“That’s Not a Kayak!”: Form, Function, and Cultural Appropriation

Posted: January 10, 2012 - 14:53 , by admin

By Kenneth R. Lister

Kenneth R. Lister is the Assistant Curator of Anthropology in the Department of World Cultures. Read on for a preview of what he’ll be talking about on February 3, 2012 at the 33rd Annual ROM Research Colloquium.

kayak frames

Kayak Frames. Sisimiut, Davis Strait, Greenland. Photograph: K. R. Lister.

Yellow, red, blue, or green?  Fibreglass, polyethylene, kevlar, or welded urethane?  Touring or whitewater?  Hardshell or folding?  These are some of the questions you will reflect on when choosing a kayak for your summer adventures.  The kayaks you will be considering will all have pointed bow and stern, covered decks, and cockpits for one or two paddlers.  As well, you will be looking at paddles and they will be double-bladed, many with options for blade orientation.  The term for your new boat—kayak (qajaq)—comes from the Inuit language and traditionally referred to skin-on-frame watercraft with covered decks and cockpits for one-to-three paddlers.  The Inuit kayak begat the contemporary model; however, the similarities between the two are few and for those Inuit knowledgeable with the design, construction, and use of the traditional kayak the contemporary model is inauthentic.

The Inuit kayak consisted of a wood frame tied together with sealskin rope and strands of baleen.  Parts of the frame included ivory and bone elements and the structure was made watertight with a covering of sealskin sewn with sinew thread.  The kayak though was a hunting tool and with harpoon, lance, and bird spear the Inuit hunter pursued such animals as whales, narwhal, seals, otter, walrus, swimming caribou, and ducks.  In a hunting tradition, the kayak hunter was dependent upon animals for elements of the tool (the kayak) that contributed to animal harvest.  And this was a relationship that reached beyond the practical level of acquiring skins, ivory, sinew, oil, and meat—the hunter was an actor in a world of spiritual powers and “other-than-human” persons.  The Inuit hunter shared the environment with the hunted and, given due respect, the hunted gave themselves to the hunter.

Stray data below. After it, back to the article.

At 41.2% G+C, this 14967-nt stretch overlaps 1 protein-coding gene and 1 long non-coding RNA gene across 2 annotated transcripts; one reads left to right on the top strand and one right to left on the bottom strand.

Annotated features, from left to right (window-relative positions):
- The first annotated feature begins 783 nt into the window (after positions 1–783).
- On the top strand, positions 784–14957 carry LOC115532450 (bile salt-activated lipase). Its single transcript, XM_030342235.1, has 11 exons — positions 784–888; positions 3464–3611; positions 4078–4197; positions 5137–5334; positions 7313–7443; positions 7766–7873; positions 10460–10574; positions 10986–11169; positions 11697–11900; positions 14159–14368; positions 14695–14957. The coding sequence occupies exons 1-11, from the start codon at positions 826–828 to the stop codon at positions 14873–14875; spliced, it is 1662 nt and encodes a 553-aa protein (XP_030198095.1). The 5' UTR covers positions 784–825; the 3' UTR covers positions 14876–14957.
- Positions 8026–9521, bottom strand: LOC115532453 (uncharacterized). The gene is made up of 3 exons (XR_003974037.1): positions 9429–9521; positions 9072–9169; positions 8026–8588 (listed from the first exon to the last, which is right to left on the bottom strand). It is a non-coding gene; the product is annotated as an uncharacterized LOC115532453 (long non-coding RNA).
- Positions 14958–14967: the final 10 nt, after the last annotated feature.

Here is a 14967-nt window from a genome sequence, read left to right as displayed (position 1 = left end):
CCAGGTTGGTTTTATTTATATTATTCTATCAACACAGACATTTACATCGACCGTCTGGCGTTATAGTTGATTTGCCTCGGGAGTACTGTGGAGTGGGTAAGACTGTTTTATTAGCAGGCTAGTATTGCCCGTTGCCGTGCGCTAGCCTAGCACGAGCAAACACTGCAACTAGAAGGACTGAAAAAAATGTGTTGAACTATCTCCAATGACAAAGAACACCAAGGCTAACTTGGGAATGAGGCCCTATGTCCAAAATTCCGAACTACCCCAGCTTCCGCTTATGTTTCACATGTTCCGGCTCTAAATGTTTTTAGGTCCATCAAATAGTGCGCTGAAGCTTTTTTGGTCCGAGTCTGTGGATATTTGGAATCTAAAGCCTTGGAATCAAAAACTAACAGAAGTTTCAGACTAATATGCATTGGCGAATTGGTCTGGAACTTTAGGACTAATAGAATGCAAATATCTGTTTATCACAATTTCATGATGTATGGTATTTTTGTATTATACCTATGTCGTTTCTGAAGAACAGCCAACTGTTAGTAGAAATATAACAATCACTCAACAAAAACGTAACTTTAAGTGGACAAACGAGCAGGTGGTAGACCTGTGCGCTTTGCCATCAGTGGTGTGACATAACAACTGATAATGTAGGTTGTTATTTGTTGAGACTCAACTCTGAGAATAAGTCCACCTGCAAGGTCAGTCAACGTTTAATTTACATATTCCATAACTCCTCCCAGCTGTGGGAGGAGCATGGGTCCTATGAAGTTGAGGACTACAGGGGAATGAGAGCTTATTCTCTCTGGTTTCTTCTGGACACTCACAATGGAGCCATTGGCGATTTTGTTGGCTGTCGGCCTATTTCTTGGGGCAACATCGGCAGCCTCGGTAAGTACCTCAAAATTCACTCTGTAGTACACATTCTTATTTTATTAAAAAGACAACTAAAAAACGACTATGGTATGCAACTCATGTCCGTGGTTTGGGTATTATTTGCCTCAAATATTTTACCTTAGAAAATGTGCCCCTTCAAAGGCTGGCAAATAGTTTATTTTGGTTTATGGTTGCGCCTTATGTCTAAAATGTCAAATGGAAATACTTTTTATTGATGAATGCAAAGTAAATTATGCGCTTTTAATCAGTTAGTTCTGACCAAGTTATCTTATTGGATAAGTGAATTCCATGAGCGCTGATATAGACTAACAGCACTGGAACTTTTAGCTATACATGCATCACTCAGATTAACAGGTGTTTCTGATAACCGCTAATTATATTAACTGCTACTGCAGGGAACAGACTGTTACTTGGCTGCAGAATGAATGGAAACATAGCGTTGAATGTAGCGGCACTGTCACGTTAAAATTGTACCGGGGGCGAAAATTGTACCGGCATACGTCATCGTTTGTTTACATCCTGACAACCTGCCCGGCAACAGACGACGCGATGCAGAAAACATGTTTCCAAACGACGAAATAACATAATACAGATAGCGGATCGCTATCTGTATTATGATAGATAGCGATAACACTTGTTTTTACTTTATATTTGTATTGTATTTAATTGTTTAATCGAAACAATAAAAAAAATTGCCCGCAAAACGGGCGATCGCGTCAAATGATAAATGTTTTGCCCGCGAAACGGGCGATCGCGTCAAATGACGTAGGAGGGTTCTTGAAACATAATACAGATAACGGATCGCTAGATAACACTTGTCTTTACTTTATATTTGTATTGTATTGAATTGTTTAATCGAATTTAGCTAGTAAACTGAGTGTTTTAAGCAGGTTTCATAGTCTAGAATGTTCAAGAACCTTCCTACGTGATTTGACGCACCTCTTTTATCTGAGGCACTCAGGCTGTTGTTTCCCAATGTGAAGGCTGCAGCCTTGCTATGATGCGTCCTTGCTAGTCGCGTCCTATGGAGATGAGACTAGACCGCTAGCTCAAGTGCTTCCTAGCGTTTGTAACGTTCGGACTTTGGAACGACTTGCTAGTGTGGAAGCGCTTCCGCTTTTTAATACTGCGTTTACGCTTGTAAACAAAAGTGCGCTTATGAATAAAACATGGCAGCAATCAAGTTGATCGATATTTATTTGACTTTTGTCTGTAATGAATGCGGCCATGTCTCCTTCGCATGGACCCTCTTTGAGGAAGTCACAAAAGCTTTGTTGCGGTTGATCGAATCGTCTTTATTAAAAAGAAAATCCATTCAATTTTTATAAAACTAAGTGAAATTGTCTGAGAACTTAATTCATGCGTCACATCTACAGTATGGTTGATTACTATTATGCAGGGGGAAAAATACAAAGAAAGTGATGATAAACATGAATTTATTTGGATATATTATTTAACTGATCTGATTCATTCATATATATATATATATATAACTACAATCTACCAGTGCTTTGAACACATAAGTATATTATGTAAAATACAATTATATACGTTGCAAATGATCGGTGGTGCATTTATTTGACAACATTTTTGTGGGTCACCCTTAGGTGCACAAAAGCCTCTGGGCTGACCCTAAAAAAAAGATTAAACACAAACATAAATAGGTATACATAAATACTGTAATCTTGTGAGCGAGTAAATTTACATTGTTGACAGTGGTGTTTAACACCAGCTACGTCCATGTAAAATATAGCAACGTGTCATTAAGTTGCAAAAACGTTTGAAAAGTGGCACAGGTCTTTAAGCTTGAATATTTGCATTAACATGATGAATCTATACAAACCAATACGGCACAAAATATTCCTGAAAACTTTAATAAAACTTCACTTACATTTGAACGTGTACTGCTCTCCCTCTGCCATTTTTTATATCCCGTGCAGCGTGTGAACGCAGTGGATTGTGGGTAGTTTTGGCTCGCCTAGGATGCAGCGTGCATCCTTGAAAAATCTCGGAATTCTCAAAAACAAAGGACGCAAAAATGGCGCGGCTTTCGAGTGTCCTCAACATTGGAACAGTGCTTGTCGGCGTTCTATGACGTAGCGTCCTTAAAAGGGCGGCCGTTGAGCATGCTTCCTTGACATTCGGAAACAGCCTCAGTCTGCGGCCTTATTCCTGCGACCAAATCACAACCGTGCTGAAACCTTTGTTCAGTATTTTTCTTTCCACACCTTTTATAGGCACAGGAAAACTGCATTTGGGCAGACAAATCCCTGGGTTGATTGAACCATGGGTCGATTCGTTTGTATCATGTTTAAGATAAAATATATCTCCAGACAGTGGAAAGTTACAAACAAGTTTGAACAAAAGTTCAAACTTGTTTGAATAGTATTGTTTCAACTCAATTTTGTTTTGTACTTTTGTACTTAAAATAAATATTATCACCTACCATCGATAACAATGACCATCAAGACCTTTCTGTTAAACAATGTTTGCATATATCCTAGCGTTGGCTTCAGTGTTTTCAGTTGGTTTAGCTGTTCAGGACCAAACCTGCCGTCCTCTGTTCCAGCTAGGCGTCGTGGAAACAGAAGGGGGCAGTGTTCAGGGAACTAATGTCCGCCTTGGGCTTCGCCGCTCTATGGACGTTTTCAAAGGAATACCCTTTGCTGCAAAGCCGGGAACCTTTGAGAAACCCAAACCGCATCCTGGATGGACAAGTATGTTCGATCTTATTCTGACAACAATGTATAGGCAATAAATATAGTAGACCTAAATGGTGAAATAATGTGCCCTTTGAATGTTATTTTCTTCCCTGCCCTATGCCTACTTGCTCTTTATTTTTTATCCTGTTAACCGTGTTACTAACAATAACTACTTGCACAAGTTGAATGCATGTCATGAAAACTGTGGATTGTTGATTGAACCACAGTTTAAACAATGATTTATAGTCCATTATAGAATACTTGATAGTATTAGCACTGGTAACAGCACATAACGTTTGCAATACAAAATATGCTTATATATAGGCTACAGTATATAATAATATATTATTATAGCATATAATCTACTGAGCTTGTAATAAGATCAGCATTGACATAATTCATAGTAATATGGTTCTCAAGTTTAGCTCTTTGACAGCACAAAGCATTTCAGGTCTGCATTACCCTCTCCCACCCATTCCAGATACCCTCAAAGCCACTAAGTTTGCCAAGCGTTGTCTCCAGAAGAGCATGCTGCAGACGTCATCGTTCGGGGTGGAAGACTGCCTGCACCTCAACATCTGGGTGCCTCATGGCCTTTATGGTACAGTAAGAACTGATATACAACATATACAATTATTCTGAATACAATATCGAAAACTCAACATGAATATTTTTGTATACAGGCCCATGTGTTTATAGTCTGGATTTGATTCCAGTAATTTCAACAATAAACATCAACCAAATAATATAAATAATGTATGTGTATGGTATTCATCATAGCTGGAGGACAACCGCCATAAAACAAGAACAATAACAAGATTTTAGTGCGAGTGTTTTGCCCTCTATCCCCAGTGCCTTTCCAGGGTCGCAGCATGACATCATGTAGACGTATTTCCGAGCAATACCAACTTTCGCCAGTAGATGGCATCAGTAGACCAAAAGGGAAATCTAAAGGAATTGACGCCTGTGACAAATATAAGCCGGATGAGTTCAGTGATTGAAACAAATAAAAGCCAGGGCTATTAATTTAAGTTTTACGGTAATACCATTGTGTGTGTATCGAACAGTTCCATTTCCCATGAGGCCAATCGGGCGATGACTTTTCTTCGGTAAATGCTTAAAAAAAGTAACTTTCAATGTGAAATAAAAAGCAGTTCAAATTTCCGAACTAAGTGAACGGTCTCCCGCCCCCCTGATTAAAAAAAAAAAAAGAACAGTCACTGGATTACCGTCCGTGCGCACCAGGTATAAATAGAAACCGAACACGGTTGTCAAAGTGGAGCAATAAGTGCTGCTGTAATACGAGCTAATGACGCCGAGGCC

The truth of the Inuit kayak was in the intertwining elements of land and water, mortal and spirit.  It was a juncture of multiple interconnectivities manifesting the rooted forces of the Inuit world.  The kayak—wood, baleen, ivory, and skin—was the knot of the skilled hand, the domain of family relations, the transferred wisdom of generations, and the will of the cosmos.  Given this context, the modern multicoloured boats of fibreglass or kevlar manufactured in a system of production that is disengaged from the user, is a product designed for a purpose foreign to Inuit needs.  Although an amalgam itself of materials, labour, production, and consumption, the contemporary kayak has few qualities an Inuit hunter would recognize for a craft that he would paddle through the ice floes of Arctic waters while sensitive to signs that might mark the direction to a seal, narwhal, walrus, or beluga.

Calved ice

Calved Ice. Ilulissat, Disko Bay, Greenland Photograph: K.R. Lister

 

The ROM Research Colloquium is annual event that throws the spotlight on ROM researchers with a full day of consecutive 15-minute presentations by ROM experts on their recent discoveries. The program is free and open to the public (Museum admission not included). Ken’s presentation starts at 11:15am on February 3rd in the Signy & Cléophée Eaton Theatre.
View the full colloquium schedule and watch for more presenter previews on the ROM Blog over the coming weeks.

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